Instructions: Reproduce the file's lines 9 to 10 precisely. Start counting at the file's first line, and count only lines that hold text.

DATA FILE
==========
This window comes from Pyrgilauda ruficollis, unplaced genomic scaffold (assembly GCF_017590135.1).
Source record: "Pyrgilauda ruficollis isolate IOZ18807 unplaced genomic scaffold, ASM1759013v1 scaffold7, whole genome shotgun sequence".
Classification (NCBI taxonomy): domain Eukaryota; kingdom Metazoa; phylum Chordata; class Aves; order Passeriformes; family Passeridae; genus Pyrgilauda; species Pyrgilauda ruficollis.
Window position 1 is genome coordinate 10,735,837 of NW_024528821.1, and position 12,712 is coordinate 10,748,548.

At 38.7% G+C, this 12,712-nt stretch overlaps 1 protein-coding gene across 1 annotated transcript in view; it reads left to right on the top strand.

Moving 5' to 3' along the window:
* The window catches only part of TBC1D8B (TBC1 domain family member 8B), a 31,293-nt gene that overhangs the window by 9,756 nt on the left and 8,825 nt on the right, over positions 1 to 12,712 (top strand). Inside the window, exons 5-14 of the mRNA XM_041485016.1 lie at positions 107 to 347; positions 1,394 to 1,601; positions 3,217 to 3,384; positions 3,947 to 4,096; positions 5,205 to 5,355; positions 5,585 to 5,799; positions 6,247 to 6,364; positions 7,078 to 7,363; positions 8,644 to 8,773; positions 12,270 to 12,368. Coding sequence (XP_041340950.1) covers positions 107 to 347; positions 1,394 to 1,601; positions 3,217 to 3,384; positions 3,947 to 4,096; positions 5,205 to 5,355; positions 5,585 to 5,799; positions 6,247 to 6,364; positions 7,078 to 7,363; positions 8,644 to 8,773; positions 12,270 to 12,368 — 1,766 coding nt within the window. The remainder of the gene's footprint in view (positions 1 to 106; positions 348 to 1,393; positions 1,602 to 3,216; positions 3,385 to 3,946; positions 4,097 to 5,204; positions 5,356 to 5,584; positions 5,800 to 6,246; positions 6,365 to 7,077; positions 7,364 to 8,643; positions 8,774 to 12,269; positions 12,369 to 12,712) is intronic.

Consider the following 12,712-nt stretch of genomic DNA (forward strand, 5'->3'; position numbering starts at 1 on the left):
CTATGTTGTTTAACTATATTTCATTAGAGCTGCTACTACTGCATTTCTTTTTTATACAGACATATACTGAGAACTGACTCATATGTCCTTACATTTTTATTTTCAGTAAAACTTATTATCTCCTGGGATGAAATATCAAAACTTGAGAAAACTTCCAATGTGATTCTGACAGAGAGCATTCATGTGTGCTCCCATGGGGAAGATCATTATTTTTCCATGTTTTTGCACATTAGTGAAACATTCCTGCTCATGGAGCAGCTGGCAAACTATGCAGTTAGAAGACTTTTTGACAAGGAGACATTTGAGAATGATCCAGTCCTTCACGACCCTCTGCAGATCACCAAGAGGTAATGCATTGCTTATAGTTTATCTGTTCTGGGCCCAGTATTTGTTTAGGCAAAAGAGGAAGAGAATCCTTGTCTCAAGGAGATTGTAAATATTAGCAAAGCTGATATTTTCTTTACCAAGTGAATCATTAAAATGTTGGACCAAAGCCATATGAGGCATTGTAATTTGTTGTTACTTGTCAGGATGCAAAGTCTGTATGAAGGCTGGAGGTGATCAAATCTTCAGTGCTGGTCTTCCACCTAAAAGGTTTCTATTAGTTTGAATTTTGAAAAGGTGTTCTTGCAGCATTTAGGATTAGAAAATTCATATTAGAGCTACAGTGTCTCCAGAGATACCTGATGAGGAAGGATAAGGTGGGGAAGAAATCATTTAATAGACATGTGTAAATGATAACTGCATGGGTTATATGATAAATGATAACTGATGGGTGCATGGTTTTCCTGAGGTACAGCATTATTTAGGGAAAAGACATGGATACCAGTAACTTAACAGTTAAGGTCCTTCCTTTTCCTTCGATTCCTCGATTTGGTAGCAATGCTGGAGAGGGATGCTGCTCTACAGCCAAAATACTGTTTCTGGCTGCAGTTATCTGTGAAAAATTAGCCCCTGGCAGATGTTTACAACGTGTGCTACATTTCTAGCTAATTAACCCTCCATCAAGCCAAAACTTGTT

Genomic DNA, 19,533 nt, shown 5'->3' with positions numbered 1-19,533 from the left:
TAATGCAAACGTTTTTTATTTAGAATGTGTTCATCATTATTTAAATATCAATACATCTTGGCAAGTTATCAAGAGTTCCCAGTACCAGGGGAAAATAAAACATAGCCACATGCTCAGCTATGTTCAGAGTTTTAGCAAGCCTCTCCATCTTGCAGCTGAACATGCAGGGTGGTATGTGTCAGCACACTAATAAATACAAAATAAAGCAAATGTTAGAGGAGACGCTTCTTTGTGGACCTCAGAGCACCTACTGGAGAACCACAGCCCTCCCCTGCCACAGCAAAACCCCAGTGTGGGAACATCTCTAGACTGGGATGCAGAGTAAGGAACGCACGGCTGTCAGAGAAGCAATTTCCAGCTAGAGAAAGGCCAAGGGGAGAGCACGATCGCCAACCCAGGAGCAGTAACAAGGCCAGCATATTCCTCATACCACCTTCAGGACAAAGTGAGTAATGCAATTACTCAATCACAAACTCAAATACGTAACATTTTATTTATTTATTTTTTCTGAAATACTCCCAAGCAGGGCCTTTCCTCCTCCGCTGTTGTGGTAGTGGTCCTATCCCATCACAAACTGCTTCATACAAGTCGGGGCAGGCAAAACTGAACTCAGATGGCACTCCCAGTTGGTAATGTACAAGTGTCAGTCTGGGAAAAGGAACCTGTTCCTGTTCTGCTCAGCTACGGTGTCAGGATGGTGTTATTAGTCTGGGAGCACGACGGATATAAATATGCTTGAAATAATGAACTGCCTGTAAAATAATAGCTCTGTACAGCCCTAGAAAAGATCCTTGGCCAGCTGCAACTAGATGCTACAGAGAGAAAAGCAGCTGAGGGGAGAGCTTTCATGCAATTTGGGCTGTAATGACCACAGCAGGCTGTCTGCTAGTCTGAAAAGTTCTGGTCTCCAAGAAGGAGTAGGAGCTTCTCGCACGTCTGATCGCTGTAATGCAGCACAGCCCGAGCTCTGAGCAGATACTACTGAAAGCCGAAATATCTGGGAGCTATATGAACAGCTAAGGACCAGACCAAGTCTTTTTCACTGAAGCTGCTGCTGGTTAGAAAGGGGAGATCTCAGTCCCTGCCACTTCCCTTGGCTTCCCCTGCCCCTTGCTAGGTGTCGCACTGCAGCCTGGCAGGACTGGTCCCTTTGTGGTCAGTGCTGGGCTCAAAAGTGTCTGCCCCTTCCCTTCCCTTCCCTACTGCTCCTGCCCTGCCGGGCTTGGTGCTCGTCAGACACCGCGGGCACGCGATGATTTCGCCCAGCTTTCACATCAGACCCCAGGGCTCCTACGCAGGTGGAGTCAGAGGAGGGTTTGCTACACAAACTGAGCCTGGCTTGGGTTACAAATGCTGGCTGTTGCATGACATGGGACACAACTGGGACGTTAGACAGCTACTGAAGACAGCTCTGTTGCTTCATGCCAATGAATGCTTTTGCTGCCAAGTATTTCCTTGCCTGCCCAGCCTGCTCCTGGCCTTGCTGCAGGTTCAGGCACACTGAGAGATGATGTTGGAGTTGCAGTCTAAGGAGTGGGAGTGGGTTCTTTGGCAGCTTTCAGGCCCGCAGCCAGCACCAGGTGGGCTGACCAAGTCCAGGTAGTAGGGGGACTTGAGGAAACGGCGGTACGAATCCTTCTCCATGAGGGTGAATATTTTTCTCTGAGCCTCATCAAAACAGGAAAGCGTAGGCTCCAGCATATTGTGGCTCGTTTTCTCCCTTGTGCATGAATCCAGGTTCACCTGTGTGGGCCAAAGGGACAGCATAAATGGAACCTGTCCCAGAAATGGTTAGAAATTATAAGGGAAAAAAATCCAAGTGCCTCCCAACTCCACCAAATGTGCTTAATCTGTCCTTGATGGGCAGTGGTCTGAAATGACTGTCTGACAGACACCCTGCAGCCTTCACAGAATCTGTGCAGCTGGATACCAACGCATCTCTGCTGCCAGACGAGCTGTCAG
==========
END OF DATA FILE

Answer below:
CTATGTTGTTTAACTATATTTCATTAGAGCTGCTACTACTGCATTTCTTTTTTATACAGACATATACTGAGAACTGACTCATATGTCCTTACATTTTTATTTTCAGTAAAACTTATTATCTCCTGGGATGAAATATCAAAACTTGAGAAAACTTCCAATGTGATTCTGACAGAGAGCATTCATGTGTGCTCCCATGGGGAAGATCATTATTTTTCCATGTTTTTGCACATTAGTGAAACATTCCTGCTCATGGAGCAGCTGGCAAACTATGCAGTTAGAAGACTTTTTGACAAGGAGACATTTGAGAATGATCCAGTCCTTCACGACCCTCTGCAGATCACCAAGAGGTAATGCATTGCTTATAGTTTATCTGTTCTGGGCCCAGTATTTGTTTAGGCAAAAGAGGAAGAGAATCCTTGTCTCAAGGAGATTGTAAATATTAGCAAAGCTGATATTTTCTTTACCAAGTGAATCATTAAAATGTTGGACCAAAGCCATATGAGGCATTGTAATTTGTTGTTACTTGTCAGGATGCAAAGTCTGTATGAAGGCTGGAGGTGATCAAATCTTCAGTGCTGGTCTTCCACCTAAAAGGTTTCTATTAGTTTGAATTTTGAAAAGGTGTTCTTGCAGCATTTAGGATTAGAAAATTCATATTAGAGCTACAGTGTCTCCAGAGATACCTGATGAGGAAGGATAAGGTGGGGAAGAAATCATTTAATAGACATGTGTAAATGATAACTGCATGGGTTATATGATAAATGATAACTGATGGGTGCATGGTTTTCCTGAGGTACAGCATTATTTAGGGAAAAGACATGGATACCAGTAACTTAACAGTTAAGGTCCTTCCTTTTCCTTCGATTCCTCGATTTGGTAGCAATGCTGGAGAGGGATGCTGCTCTACAGCCAAAATACTGTTTCTGGCTGCAGTTATCTGTGAAAAATTAGCCCCTGGCAGATGTTTACAACGTGTGCTACATTTCTAGCTAATTAACCCTCCATCAAGCCAAAACTTGTT

Genomic DNA, 19,533 nt, shown 5'->3' with positions numbered 1-19,533 from the left: